Someone needs to look into the political donations this company has made… or who in Washington D.C. owns stock in it. And Americans generally need to be paying MUCH more attention and demanding this kind of thing not be allowed to happen:
Seven months after federal officials fired CGI Federal for its botched work on Obamacare website Healthcare.gov, the IRS awarded the same company a $4.5 million IT contract for its new Obamacare tax program.
CGI is a $10.5 billion Montreal-based company that has forever been etched into the public’s mind as the company behind the bungled Obamacare main website.
After facing a year of embarrassing failures, federal officials finally pulled the plug on the company and terminated CGI’s contract in January 2014.
Yet on Aug. 11, seven months later, IRS officials signed a new contract with CGI to provide “critical functions” and “management support” for its Obamacare tax program, according to the Federal Procurement Data System, a federal government procurement database.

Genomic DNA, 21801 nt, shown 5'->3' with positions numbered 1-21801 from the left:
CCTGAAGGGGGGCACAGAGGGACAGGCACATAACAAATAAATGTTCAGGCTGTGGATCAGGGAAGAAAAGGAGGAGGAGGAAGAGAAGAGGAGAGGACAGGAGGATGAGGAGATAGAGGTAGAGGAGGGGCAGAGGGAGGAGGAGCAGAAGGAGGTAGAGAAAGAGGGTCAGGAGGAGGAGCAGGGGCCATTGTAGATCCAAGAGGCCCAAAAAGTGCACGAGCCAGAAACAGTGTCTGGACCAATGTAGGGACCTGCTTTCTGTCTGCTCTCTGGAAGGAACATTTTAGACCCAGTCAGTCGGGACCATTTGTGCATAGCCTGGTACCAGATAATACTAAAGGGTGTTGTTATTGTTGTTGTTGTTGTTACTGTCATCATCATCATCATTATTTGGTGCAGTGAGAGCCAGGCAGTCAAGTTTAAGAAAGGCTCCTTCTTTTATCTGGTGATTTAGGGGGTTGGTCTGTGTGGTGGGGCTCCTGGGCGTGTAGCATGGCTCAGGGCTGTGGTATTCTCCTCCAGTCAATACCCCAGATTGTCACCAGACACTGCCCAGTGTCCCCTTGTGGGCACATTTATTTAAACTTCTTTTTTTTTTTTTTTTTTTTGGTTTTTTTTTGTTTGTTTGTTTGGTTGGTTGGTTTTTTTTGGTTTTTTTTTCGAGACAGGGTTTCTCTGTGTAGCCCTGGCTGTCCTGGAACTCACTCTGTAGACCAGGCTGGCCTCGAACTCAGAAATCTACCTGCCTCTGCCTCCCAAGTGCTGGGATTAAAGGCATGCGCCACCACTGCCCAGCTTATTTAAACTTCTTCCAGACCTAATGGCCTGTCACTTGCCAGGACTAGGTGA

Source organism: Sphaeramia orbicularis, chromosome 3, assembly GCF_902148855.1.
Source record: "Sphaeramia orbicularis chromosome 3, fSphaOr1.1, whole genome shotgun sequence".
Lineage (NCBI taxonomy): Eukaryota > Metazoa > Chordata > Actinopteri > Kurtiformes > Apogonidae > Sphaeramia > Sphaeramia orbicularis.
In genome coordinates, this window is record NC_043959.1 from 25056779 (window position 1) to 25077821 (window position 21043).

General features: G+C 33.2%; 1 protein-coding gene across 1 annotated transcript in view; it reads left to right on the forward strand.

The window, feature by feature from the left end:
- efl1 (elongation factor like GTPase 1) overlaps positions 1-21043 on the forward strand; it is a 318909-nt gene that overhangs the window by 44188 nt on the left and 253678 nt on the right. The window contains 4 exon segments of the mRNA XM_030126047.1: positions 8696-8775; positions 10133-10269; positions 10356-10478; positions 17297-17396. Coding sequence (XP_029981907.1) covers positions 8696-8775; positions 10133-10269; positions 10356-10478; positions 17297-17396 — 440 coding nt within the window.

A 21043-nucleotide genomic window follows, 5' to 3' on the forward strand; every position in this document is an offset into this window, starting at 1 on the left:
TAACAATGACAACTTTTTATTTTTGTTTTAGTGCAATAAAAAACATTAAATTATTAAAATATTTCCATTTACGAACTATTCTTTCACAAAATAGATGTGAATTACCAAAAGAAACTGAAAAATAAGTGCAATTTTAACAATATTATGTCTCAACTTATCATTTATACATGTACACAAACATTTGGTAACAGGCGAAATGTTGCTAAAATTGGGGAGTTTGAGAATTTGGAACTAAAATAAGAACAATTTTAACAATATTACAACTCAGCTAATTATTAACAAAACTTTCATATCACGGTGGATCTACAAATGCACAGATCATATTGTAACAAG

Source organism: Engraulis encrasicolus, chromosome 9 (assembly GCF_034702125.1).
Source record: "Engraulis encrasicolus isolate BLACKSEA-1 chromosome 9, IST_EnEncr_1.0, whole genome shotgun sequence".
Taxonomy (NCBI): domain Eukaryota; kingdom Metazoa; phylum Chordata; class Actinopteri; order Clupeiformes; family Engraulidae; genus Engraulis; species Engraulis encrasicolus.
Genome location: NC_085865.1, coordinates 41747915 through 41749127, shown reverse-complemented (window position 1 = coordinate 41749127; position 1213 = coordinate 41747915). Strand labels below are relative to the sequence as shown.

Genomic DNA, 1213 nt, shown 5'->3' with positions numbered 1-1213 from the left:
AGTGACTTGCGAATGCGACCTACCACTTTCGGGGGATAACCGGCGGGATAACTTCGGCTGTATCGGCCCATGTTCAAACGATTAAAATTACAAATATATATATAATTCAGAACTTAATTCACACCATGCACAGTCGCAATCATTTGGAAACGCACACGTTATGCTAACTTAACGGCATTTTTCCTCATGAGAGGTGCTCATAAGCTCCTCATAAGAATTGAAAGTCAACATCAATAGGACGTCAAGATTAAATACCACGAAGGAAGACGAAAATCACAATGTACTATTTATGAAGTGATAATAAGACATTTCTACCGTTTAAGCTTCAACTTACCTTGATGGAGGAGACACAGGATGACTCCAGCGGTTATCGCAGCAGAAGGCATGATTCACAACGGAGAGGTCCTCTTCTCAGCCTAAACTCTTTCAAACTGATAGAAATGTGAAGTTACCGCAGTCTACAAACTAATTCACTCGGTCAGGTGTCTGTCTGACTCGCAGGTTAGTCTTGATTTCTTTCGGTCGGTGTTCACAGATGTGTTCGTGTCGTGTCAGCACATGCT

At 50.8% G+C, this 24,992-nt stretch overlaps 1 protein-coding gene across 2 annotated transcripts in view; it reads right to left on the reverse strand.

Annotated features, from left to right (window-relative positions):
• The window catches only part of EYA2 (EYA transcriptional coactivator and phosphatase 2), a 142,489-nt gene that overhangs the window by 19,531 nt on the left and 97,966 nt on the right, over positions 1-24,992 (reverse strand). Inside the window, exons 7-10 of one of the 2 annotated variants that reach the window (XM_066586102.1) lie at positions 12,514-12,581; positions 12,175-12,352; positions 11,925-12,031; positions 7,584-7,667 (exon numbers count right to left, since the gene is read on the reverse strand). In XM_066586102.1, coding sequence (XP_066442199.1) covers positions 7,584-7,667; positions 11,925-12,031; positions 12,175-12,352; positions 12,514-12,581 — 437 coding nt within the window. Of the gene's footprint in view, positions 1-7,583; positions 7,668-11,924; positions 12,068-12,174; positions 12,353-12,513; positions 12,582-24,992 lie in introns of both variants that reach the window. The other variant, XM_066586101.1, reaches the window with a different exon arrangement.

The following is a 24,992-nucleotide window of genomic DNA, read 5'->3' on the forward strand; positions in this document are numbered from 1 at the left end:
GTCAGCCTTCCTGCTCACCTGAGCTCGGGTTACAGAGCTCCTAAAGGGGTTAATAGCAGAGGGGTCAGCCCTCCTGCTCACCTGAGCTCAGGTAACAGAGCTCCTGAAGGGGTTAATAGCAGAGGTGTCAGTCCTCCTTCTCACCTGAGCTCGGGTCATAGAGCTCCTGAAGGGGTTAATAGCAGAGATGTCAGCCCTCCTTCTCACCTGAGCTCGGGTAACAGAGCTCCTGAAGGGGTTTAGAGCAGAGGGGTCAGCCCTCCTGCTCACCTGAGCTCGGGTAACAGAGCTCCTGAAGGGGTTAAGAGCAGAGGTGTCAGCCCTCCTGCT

The entire government acquisition process is broken, because suppliers never face existential penalties for failure to perform. Sure, there’s the occasional fine or public tongue-lashing, but the large Treasury checks still get written and cashed. Meanwhile, the taxpayers continue to get bilked for shoddy contracting. It’s not just the “military-industrial complex;” it’s the “government-favored industries-corporate campaign contributions” complex.
This is but one of many important reasons government needs to be small with very specific and narrowly defined roles. If history demonstrates anything, it’s that the private sector is almost always more efficient — and effective — with the provision of goods and services. For those few functions that are inherently governmental, extreme close scrutiny should always be the norm. Cutting down on the amount of government activity in general would greatly facilitate that.